New atheists are as big a bunch of crybabies as have ever come on the scene, one of the less attractive attributes. See nomanomore for a good indication of what happens when someone criticizes them.

    Douglas Adams

    There should be a rule that someone who mistakes Douglas Adams for a serious thinker on religion has pretty well given up the argument. A mistake that Richard Dawkins made. I suppose that Ricky Gervais is the next citation coming.

    Stephanie Z, I read it, it’s pretty much boilerplate. If you think that atheists and the like have just started being aggressive, you would seem to have missed a few minor figures such as Voltaire, Thomas Huxley, Robert Ingersoll, Corliss Lamont, Paul Kurtz, Maddy O’Hair, …. I’d go back to the classical period but this list pretty well proves the point.

    nomanomore

    http://www.loc.gov/exhibits/archives/anti.html

  89. #89 Antiochus Epiphanes
    April 27, 2011

    Possibly, but even if the team is bad, it is still possible to critique it in ways that are misleading, childish, unfairly maligning to the fans of the team, etc. And as has been pointed out several times over, those sorts of bad critique are what the “New Atheists,” “Gnu Atheists,” or whatever you want to call them, have been guilty of.

    This conclusion suffers from confirmation bias. I would argue that outspoken atheists are no more likely to be unfairly insulting than outspoken theists; however, theists (or sympathetic others) are far more likely to level charges of incivility, than are atheists.

    Here’s why.

    The outspoken theist is coming to the debate without the sorts of weapons that win honest debates (evidence and logic). In this regard, it isn’t really a fair fight. The bulwhark of religious belief is faith…which is worth exactly nothing in an argument with someone who lacks it. Pointing a finger and yelling “uncivil” is often a desparate act of someone who is failing to support an argument. On the other hand, when one is winning an argument, rudeness is easy to ignore.

  90. #90 Stephanie Z
    April 27, 2011

    Anthony, read it again, with comprehension. You’re arguing against exactly the opposite of what I’m saying.

  91. #91 Antiochus Epiphanes
    April 27, 2011

    The new atheist critique of it is inaccurate, bigoted and quite often a lie.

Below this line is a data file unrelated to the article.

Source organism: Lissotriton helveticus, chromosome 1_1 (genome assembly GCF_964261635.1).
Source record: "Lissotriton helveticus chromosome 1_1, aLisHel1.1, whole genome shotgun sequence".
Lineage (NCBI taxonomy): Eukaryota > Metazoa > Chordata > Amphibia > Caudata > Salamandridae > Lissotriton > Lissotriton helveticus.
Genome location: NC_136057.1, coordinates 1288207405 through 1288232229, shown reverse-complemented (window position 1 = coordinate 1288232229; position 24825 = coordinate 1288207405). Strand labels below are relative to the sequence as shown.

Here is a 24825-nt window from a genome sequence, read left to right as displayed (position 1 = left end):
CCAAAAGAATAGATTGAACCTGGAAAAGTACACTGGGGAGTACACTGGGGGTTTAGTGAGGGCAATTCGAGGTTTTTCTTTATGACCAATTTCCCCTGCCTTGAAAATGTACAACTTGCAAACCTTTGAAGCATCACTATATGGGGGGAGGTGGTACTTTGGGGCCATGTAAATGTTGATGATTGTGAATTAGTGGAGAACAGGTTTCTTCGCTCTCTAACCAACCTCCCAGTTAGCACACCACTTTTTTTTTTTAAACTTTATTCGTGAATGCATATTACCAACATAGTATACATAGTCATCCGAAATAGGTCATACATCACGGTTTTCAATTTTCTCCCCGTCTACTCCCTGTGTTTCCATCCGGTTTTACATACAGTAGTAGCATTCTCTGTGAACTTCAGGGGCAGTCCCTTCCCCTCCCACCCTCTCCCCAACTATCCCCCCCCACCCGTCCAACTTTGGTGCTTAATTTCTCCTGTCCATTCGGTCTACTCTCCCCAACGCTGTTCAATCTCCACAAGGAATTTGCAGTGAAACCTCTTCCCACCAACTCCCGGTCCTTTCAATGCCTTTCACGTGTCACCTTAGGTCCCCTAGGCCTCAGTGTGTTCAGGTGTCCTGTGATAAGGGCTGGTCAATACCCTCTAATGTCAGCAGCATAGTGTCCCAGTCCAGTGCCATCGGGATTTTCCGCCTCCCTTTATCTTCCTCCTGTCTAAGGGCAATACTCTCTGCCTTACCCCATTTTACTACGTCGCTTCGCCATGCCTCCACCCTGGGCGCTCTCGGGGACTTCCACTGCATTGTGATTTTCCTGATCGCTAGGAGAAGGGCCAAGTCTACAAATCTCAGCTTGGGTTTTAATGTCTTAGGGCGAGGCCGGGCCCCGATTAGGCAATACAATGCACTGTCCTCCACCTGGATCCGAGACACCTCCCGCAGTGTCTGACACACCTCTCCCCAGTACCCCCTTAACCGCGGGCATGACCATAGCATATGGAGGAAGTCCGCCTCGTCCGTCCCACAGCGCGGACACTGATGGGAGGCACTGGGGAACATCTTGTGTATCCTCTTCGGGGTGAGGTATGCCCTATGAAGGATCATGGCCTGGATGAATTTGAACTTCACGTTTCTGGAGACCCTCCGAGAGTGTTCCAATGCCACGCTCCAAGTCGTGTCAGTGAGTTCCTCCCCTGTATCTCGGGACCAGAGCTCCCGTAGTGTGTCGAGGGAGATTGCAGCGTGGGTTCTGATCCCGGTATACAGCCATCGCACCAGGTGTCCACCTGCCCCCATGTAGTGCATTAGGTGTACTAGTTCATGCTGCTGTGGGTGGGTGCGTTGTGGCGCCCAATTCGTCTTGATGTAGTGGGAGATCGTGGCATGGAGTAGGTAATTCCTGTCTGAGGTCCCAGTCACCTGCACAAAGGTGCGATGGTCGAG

Maybe I’m confused. Don’t the NAs argue that religion is based on the incoherent and untestable concept of the supernatural? After that, the rest is ornamental.

  92. #92 nomanomore
    April 27, 2011

    #88 McCarthy: “See nomanomore for a good indication of what happens when someone criticizes them”

    What happens, exactly? They point out to you that your criticism fails to meet your own criteria for determining validity?

    #88 McCarthy: “http://www.loc.gov/exhibits/archives/anti.html”

    I see nothing there that makes atheism an ideology. I see plenty of examples of a totalitarian regime wanting to take control of every aspect of life, nothing new there, but that has nothing whatsoever to do with atheism.

  93. #93 Antiochus Epiphanes
    April 27, 2011

    There should be a rule that someone who mistakes Douglas Adams for a serious thinker on religion has pretty well given up the argument.

    I disagree. Adams gives religion all of the serious thought that it’s due.

  94. #94 J. J. Ramsey
    April 27, 2011

    “I would argue that outspoken atheists are no more likely to be unfairly insulting than outspoken theists;”

    Again, we’re not talking about atheists who are merely outspoken. We’re talking about the sort of atheists who, for example, liken allying with the religious to keep creationism out of public schools to enabling Nazis.

  95. #95 Gray Falcon
    April 27, 2011

    I disagree. Adams gives religion all of the serious thought that it’s due.

    How does that differ from saying Kent Hovind gives evolution all of the serious thought that it’s due?

  96. #96 Onkel Bob
    April 27, 2011

    There should be a rule that someone who mistakes Douglas Adams for a serious thinker on religion…

    There is, it’s called the logical fallacy of ad hominem; and you are guilty of of it. Refute the idea, not the person delivering the message.

  97. #97 Gray Falcon
    April 27, 2011

    Perhaps I should be a bit clearer in my statement. When somebody criticizes evolution without any real understanding of science, they might insist that there’s no point to understanding something as absurd as evolution. Why is this (erroneous) reasoning acceptable among critics of religion?

  98. #98 Antiochus Epiphanes
    April 27, 2011